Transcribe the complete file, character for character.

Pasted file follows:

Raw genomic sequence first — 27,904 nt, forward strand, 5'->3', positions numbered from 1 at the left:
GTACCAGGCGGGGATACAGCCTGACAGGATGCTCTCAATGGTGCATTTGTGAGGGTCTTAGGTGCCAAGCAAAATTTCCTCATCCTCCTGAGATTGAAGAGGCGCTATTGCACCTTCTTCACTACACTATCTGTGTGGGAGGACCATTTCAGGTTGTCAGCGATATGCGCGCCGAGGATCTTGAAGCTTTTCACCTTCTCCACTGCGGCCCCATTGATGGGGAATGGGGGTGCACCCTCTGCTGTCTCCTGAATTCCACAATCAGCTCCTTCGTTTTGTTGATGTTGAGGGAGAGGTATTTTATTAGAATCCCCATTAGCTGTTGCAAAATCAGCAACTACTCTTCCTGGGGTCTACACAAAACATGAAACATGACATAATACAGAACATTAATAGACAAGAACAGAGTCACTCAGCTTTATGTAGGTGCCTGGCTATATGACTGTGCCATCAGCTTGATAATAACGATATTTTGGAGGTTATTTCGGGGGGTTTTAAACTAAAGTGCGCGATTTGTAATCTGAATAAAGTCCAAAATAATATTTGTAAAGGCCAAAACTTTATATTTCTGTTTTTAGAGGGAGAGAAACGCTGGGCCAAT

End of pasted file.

Raw genomic sequence first — 27,904 nt, forward strand, 5'->3', positions numbered from 1 at the left:
GTACCAGGCGGGGATACAGCCTGACAGGATGCTCTCAATGGTGCATTTGTGAGGGTCTTAGGTGCCAAGCAAAATTTCCTCATCCTCCTGAGATTGAAGAGGCGCTATTGCACCTTCTTCACTACACTATCTGTGTGGGAGGACCATTTCAGGTTGTCAGCGATATGCGCGCCGAGGATCTTGAAGCTTTTCACCTTCTCCACTGCGGCCCCATTGATGGGGAATGGGGGTGCACCCTCTGCTGTCTCCTGAATTCCACAATCAGCTCCTTCGTTTTGTTGATGTTGAGGGAGAGGTATTTTATTAGAATCCCCATTAGCTGTTGCAAAATCAGCAACTACTCTTCCTGGGGTCTACACAAAACATGAAACATGACATAATACAGAACATTAATAGACAAGAACAGAGTCACTCAGCTTTATGTAGGTGCCTGGCTATATGACTGTGCCATCAGCTTGATAATAACGATATTTTGGAGGTTATTTCGGGGGGTTTTAAACTAAAGTGCGCGATTTGTAATCTGAATAAAGTCCAAAATAATATTTGTAAAGGCCAAAACTTTATATTTCTGTTTTTAGAGGGAGAGAAACGCTGGGCCAAT